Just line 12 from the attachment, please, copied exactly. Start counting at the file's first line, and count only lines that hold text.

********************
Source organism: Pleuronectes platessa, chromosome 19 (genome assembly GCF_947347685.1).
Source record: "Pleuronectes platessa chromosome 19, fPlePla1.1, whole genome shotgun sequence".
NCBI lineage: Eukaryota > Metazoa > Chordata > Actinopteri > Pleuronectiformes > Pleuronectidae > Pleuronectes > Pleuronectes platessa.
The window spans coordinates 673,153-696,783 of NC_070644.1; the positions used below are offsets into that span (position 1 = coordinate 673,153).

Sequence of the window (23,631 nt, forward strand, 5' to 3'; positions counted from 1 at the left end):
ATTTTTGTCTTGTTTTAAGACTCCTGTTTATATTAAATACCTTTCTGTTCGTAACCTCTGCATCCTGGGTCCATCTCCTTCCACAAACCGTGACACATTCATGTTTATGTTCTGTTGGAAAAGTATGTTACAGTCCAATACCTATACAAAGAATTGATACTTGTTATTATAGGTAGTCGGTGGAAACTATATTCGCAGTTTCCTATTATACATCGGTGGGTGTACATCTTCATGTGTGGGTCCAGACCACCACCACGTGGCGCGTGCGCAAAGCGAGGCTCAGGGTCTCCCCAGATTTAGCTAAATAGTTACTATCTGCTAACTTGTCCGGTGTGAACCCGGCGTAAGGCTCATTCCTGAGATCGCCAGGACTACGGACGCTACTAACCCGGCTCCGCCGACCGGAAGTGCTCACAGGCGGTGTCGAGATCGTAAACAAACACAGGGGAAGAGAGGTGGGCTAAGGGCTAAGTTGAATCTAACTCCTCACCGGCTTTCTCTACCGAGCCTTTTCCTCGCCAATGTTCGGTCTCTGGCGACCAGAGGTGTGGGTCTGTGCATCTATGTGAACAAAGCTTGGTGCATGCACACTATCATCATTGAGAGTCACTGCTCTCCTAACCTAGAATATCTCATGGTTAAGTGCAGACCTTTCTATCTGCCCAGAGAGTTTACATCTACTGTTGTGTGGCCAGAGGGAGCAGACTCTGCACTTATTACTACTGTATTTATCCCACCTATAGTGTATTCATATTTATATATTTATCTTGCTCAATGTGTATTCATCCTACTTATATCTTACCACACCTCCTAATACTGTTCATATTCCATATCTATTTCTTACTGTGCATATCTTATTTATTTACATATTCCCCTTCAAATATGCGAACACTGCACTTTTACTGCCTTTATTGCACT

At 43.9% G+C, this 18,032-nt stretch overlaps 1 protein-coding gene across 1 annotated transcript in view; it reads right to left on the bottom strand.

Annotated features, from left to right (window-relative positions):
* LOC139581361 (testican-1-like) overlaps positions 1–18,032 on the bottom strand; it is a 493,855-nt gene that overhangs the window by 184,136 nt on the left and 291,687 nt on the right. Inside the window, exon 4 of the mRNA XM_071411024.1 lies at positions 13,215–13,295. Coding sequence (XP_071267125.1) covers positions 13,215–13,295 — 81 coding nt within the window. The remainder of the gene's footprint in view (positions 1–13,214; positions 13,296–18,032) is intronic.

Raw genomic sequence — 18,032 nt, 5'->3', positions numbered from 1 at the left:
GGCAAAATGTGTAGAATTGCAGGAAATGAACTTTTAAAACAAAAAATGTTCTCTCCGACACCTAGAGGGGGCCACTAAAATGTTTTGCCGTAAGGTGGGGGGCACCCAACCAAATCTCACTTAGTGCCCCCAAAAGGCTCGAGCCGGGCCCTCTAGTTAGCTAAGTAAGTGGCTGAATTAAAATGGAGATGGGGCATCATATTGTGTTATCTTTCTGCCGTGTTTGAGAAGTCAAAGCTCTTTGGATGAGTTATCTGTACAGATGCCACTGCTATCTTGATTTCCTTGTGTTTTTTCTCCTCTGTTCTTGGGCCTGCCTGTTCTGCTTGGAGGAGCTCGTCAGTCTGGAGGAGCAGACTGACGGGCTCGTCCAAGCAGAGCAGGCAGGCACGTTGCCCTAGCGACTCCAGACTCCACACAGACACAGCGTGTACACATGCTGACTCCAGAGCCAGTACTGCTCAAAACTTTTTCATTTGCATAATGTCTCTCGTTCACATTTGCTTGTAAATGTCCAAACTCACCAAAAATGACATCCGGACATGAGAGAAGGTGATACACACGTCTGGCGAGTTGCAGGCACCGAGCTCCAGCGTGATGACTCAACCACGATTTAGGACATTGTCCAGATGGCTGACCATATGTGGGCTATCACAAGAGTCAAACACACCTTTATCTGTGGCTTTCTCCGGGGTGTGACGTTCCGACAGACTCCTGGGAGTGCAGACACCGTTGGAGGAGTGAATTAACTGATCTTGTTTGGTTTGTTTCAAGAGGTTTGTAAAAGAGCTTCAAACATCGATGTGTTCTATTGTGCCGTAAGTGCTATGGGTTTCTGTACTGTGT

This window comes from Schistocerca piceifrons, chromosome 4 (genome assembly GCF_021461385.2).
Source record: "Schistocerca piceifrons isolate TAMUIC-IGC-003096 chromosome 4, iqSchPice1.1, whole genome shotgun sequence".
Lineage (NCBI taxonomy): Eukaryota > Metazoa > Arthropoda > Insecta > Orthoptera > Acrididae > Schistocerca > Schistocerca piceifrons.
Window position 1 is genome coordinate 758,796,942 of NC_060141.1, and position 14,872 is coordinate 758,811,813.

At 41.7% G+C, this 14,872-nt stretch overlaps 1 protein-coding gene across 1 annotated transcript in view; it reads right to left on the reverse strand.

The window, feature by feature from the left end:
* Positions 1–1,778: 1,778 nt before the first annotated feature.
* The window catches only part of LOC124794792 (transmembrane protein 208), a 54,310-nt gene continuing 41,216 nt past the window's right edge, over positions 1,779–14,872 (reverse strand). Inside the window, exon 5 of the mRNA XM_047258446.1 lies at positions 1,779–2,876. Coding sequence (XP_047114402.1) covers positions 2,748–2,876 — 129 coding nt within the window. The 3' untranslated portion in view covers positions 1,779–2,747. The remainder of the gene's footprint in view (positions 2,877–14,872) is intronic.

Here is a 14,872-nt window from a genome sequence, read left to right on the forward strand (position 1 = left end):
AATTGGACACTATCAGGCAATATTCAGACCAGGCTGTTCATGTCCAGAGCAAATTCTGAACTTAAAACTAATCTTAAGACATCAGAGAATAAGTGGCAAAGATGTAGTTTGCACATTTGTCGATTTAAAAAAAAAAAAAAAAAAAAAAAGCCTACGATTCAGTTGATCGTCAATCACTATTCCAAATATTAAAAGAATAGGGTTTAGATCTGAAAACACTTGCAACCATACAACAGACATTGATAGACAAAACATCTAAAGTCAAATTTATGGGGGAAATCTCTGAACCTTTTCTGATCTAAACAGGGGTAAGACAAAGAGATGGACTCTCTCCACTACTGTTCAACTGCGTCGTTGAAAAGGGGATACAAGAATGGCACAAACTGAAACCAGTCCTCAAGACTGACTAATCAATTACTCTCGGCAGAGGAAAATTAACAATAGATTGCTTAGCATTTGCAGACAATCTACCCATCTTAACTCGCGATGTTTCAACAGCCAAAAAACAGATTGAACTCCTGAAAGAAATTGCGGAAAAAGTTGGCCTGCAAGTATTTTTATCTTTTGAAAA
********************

This window comes from Schistocerca piceifrons, chromosome 4 (genome assembly GCF_021461385.2).